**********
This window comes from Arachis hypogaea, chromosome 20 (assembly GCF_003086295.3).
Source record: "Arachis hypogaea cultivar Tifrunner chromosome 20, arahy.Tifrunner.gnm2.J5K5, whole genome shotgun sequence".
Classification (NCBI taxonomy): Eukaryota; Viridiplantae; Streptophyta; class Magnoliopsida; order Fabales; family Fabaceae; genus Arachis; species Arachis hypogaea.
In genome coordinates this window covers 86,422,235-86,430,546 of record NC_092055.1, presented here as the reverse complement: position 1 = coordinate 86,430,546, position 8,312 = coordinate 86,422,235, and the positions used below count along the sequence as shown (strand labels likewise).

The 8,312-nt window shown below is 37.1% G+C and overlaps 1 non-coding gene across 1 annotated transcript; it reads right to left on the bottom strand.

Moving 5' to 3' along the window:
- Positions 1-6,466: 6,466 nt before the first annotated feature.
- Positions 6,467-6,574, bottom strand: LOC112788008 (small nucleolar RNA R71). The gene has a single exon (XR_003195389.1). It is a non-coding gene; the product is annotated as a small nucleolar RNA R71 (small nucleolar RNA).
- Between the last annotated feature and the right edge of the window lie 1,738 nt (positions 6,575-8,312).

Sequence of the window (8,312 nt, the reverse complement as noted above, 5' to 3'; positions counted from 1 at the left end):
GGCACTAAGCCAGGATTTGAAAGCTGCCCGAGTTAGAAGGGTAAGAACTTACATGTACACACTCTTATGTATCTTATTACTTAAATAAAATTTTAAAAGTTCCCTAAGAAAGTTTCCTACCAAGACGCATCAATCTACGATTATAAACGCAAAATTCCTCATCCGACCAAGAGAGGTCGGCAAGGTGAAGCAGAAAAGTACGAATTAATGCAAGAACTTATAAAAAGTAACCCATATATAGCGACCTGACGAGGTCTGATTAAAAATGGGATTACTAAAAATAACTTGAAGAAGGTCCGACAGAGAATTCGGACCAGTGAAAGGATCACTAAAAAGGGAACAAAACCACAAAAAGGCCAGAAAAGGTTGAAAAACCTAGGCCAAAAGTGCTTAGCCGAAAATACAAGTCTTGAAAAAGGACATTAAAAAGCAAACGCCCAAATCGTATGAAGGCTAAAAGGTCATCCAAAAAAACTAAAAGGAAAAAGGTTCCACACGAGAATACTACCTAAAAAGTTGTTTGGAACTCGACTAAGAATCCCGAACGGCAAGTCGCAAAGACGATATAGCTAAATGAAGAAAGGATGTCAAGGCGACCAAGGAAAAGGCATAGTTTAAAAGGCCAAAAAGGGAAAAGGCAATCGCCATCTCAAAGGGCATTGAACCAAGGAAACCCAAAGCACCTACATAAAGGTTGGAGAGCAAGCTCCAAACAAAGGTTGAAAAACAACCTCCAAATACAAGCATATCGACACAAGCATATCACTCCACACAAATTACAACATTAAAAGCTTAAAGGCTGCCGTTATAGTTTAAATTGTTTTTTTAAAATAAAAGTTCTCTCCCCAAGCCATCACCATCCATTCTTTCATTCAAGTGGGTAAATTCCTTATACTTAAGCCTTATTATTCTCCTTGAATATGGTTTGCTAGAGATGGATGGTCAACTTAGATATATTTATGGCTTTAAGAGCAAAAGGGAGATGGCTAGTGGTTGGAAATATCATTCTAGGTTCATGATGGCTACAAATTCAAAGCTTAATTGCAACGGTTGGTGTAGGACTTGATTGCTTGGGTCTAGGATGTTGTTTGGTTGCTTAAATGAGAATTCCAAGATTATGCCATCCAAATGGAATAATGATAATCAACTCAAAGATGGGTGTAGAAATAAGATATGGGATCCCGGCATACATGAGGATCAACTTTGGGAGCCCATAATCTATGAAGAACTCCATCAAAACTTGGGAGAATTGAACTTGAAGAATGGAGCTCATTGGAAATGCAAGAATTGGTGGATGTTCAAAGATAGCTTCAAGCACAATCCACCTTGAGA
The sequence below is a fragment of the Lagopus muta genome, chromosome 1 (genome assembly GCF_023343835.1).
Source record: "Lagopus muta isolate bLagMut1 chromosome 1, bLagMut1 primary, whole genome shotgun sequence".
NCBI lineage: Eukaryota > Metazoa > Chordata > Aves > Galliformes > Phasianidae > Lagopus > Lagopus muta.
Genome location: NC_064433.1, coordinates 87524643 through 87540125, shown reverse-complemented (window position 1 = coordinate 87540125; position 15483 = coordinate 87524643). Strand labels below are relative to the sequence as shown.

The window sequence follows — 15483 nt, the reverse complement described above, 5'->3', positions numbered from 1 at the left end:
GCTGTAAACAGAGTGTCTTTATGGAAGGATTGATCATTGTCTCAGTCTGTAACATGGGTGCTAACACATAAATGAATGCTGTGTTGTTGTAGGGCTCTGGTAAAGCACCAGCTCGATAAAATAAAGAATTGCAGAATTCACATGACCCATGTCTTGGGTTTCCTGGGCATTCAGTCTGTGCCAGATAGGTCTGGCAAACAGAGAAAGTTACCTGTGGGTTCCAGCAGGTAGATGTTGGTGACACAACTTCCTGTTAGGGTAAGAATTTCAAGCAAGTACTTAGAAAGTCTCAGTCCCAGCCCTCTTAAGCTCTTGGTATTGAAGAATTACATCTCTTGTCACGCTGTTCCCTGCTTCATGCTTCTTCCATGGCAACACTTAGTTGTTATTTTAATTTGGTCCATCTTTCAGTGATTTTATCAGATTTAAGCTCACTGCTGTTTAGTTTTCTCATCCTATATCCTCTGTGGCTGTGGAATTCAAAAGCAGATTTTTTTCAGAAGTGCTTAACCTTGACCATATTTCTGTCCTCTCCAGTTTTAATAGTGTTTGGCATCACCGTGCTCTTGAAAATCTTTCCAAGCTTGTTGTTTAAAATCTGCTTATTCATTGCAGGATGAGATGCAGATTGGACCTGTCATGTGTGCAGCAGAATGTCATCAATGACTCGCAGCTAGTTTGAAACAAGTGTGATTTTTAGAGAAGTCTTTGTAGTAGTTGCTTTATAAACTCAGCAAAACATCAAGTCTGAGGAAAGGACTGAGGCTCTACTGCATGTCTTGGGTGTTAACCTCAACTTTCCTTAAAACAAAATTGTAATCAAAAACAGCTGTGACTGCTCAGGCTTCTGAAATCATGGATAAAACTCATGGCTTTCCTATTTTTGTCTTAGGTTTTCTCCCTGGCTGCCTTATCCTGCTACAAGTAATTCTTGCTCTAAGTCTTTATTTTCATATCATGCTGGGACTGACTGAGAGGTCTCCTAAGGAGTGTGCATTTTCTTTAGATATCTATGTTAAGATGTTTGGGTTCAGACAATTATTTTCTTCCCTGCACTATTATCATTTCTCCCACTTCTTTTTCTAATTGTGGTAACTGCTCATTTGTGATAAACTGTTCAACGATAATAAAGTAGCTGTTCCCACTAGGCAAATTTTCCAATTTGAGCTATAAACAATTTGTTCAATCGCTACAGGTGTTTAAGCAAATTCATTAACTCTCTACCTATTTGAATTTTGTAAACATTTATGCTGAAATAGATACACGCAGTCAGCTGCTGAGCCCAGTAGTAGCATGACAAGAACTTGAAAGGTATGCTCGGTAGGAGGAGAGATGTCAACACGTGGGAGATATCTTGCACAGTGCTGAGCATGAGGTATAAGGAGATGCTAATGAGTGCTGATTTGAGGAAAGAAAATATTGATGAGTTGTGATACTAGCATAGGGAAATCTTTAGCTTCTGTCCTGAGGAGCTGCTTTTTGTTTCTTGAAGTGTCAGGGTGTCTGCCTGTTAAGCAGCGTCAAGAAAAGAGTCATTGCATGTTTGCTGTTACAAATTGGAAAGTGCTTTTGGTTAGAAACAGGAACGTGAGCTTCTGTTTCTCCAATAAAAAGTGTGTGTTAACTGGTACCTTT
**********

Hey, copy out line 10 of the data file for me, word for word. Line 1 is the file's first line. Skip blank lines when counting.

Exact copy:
Sequence of the window (8,312 nt, the reverse complement as noted above, 5' to 3'; positions counted from 1 at the left end):